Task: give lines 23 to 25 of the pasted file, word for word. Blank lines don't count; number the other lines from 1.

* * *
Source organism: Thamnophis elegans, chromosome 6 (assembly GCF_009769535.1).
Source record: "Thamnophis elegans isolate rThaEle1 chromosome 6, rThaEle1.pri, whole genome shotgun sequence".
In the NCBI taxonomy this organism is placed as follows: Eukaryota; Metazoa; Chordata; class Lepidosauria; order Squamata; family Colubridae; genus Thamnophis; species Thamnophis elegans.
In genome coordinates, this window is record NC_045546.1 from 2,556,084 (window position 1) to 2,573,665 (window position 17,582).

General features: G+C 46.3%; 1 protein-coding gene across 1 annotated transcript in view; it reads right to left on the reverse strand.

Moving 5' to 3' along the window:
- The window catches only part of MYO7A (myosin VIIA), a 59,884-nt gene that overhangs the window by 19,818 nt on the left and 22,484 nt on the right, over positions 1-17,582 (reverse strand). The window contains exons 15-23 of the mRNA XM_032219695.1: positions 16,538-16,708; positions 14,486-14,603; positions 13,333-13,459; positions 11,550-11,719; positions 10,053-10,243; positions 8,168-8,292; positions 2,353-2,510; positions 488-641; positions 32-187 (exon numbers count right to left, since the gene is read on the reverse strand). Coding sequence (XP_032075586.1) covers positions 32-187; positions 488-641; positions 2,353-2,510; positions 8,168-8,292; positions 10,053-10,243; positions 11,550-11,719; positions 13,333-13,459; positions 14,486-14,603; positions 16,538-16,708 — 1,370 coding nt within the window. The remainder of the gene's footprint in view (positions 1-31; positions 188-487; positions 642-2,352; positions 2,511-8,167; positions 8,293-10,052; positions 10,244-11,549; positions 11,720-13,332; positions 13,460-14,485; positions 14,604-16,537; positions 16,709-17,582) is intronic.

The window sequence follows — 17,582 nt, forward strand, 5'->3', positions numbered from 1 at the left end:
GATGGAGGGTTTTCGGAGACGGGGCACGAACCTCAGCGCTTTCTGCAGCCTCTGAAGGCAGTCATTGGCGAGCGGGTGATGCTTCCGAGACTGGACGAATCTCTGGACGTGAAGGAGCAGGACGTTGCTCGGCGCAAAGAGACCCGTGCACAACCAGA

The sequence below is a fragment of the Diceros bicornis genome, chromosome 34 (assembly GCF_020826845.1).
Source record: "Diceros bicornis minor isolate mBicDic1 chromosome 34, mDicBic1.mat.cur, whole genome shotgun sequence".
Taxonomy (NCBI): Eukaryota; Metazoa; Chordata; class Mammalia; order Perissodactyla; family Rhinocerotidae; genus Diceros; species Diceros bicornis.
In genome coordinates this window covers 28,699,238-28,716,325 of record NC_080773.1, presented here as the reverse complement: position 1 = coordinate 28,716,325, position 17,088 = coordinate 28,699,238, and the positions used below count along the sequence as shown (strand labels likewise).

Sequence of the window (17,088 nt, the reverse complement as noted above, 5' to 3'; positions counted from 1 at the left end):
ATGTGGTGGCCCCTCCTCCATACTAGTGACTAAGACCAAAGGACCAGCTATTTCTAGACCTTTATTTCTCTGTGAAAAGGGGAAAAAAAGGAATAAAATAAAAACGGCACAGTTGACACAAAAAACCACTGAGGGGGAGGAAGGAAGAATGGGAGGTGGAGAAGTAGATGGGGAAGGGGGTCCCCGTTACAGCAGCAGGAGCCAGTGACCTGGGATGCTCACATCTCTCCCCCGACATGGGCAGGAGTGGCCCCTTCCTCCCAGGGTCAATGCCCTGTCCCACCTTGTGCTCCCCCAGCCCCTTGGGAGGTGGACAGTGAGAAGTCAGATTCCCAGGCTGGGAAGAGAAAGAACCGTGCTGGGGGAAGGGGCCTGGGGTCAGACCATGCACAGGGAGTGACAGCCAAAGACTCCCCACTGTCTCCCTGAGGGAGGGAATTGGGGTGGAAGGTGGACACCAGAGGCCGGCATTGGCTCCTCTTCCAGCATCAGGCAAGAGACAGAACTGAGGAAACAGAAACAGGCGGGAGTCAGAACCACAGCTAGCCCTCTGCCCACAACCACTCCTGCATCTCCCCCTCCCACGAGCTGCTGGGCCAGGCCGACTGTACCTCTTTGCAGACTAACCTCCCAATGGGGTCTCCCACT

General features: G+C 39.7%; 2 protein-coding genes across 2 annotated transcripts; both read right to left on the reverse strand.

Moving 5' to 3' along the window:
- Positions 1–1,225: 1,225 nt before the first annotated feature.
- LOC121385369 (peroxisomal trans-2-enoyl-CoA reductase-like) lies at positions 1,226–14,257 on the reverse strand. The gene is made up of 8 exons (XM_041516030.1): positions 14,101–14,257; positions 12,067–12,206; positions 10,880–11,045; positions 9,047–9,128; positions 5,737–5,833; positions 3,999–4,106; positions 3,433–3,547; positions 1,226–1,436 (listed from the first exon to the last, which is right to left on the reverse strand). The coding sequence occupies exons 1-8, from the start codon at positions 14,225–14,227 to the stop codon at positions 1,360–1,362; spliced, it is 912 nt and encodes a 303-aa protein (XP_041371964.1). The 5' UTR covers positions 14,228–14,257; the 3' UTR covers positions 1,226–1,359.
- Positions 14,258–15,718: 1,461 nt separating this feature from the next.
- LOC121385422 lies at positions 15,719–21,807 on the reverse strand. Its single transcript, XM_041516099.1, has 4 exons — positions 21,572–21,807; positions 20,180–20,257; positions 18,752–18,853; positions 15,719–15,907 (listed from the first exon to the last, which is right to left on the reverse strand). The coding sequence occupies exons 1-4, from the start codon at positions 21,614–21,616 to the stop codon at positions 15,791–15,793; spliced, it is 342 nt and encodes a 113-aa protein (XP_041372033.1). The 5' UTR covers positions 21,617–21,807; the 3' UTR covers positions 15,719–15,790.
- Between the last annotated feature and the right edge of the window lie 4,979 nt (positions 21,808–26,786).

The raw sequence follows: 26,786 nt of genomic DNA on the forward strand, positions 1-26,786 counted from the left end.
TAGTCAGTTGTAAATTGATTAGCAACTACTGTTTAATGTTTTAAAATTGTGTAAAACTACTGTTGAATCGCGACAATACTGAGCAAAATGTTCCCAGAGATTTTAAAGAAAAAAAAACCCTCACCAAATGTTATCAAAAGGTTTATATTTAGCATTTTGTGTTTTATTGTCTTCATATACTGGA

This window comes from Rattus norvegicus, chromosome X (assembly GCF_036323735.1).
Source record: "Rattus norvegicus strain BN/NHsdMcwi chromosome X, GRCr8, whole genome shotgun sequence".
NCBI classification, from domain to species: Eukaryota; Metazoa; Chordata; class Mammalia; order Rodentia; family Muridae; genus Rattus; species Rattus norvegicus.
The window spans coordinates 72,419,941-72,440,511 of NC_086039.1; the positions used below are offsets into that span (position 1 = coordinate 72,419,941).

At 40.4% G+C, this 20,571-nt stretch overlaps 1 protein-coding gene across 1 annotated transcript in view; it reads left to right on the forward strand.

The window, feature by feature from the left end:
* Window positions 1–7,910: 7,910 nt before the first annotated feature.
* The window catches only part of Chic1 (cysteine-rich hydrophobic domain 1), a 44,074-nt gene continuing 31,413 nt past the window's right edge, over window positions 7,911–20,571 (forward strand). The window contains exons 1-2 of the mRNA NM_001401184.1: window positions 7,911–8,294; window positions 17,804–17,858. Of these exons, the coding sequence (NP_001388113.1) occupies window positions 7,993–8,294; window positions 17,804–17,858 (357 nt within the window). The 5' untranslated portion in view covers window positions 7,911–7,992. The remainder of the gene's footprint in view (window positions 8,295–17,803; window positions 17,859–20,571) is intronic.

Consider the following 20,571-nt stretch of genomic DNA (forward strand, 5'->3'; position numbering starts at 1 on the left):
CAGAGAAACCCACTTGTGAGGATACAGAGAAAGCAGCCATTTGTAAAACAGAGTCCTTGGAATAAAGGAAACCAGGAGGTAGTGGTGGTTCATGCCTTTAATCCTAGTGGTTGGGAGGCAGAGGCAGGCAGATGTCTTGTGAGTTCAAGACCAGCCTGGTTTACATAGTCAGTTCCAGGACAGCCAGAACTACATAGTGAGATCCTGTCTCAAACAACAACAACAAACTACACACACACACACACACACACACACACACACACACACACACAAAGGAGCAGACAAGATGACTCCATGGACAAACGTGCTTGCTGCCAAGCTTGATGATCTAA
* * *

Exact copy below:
The raw sequence follows: 26,786 nt of genomic DNA on the forward strand, positions 1-26,786 counted from the left end.
TAGTCAGTTGTAAATTGATTAGCAACTACTGTTTAATGTTTTAAAATTGTGTAAAACTACTGTTGAATCGCGACAATACTGAGCAAAATGTTCCCAGAGATTTTAAAGAAAAAAAAACCCTCACCAAATGTTATCAAAAGGTTTATATTTAGCATTTTGTGTTTTATTGTCTTCATATACTGGA

This window comes from Rattus norvegicus, chromosome X (assembly GCF_036323735.1).